The social media show, that is.
Following Paul's game-winner, the Zen Master went on a Twitter rant of sorts, first discussing the different methods players use to create space on offense:
@clarencegaines2 yeah, not only are offensive players able to push off they can use off arm to shield off defense-Heisman offensive move.— Phil Jackson (@PhilJackson11) April 23, 2013
Jackson then divulged what he used to tell the referees when he was coaching:
Whatever…my answer to the refs was: just call the violations on the superstars, make them play the game the right way-they make adjustments.— Phil Jackson (@PhilJackson11) April 23, 2013
If you're slightly confused as to why an 11-time champion coach who has never finished the season with a sub-.500 record would preach parity, you're not alone.
Someone informed Jackson that Michael Jordan's "Last Shot" to beat the Utah Jazz in the 1998 NBA Finals came under similar circumstances to that of Paul's against the Grizzlies.
Jackson responded by employing the only tactic he could: denial.
As per MJ’s shot in game 6. That wasn’t a push off. It was a helping hand to a broke down comrade. :-)— Phil Jackson (@PhilJackson11) April 23, 2013
For those who haven't seen Paul's game-winning shot, I encourage you to look at how many times he may have pushed off.
It's worth noting (if you didn't see the entire game) that the referees called this one pretty consistently down the stretch. Memphis and Los Angeles were battling, especially in the post. I even recall a play where Paul himself was sent to the floor and no whistle sounded.
Which is why I have no problem with the no call before the last-second shot. Paul didn't necessarily get preferential treatment if his space-creating maneuvers weren't among the fouls the officials were calling. And they weren't.
Jackson's tweeting session touches upon a greater issue, though, one that extends well beyond the confines of this one game.
Superstars have been thought to be favored since Wilt Chamberlain decided he wanted to lead the league in assists. I know you're aware of this conspiracy, and I guarantee you've been a supposed victim to it at least once.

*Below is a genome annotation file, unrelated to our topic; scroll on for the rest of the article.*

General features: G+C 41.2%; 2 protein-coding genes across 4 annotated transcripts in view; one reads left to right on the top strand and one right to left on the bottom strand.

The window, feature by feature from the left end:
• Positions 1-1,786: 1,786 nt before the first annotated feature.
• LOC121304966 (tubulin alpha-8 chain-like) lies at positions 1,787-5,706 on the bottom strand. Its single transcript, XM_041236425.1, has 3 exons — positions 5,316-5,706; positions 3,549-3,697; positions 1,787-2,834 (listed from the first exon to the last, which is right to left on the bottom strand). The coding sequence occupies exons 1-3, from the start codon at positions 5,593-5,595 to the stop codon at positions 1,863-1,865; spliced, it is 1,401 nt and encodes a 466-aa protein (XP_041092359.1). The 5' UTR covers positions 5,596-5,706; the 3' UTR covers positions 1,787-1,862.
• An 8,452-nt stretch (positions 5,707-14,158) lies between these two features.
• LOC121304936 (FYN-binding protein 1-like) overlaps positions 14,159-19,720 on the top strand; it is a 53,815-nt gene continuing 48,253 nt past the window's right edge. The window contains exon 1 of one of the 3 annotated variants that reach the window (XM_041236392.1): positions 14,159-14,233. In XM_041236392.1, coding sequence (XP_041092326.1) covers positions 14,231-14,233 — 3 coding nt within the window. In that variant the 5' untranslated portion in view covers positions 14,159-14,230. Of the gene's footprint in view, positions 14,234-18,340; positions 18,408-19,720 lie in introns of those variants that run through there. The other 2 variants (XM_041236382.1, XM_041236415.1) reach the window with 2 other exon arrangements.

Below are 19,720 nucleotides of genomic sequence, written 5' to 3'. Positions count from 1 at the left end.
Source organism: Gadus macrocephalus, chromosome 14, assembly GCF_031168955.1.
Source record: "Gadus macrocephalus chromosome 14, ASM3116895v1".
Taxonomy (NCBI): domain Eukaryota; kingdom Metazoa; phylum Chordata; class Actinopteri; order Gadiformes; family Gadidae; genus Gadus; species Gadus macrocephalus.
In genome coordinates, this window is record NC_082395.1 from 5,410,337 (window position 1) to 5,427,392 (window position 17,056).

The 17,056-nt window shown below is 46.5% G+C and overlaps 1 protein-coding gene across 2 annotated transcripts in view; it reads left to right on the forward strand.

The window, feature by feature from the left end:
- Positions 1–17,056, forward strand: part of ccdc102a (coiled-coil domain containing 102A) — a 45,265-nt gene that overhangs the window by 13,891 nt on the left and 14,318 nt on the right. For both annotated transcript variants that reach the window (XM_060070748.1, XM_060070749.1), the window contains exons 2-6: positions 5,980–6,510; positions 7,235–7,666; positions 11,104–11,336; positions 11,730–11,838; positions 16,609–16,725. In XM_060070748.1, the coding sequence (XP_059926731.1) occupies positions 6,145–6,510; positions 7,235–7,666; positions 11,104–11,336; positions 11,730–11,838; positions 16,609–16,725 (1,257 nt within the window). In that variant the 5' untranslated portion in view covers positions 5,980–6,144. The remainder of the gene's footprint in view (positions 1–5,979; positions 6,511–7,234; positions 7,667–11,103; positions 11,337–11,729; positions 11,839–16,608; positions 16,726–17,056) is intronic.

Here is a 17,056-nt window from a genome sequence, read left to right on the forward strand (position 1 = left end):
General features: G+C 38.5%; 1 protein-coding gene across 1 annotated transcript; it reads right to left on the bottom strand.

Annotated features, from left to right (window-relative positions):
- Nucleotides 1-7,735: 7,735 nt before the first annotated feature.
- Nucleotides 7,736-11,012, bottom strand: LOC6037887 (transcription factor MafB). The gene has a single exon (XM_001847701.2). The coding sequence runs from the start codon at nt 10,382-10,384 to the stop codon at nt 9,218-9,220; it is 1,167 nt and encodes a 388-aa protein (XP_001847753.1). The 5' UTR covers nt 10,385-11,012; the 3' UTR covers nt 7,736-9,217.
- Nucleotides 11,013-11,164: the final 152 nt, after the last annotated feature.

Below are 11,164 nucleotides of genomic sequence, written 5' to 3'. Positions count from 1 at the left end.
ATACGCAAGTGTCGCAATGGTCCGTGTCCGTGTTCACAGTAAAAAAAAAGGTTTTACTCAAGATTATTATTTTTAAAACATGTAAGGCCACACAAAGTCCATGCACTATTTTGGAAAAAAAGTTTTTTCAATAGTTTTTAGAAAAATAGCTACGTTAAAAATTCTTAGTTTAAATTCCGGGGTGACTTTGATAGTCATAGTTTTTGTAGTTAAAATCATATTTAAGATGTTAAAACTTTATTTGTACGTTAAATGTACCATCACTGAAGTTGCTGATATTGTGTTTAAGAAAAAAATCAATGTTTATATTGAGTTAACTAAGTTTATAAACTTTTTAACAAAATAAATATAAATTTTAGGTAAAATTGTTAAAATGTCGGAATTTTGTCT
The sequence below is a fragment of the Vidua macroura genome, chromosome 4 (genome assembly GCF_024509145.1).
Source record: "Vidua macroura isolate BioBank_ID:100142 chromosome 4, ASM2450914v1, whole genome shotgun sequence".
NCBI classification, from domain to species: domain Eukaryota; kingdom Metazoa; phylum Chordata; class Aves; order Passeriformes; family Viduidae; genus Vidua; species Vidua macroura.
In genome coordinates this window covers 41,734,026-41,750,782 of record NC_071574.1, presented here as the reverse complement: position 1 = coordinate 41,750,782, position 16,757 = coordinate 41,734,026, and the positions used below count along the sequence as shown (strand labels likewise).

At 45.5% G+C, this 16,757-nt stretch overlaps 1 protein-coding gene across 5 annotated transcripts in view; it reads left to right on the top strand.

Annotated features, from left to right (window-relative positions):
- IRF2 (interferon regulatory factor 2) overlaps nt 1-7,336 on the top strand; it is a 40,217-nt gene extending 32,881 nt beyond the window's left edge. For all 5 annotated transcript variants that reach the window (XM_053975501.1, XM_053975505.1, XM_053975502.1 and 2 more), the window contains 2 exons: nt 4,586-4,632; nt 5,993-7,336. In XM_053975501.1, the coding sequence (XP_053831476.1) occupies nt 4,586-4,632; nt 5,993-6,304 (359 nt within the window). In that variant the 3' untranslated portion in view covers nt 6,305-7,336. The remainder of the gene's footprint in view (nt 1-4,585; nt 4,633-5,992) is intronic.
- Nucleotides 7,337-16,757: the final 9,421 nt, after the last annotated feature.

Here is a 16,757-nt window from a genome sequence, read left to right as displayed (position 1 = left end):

How many times have you found yourself ferociously screaming at the television because your team barely touched LeBron James and was called for a foul? How often have you watched helplessly as a Kevin Durant drive culminated in a defender drawing what appeared to be a charge, but nothing was called?
Should NBA superstars receive preferential treatment from the referees?
Well, you're not alone, and Durant and James aren't the only beneficiaries either. Every big name, at some point or another, seemingly garners more support from the refs than most.
Guys like Tony Allen, though? Not so much. They're always the ones being sent to the floor, called for the foul or watching powerlessly as a game-winning shot hits the basket.
Many a fan has lost sleep because of questionable calls that could have went the other way or shouldn't have been called at all. And every time, we're inclined to shake it off or told we're mistaken. It was either in our heads, an isolated incident or just somehow happened. Superstars getting preferential treatment wasn't an epidemic. It couldn't be.
Jackson says otherwise, and as a former coached who has guided the likes of Jordan, Kobe Bryant and Shaquille O'Neal, among others, you've got to believe there's at least a trace of validity to his words.
Bryon Russell and Allen probably do.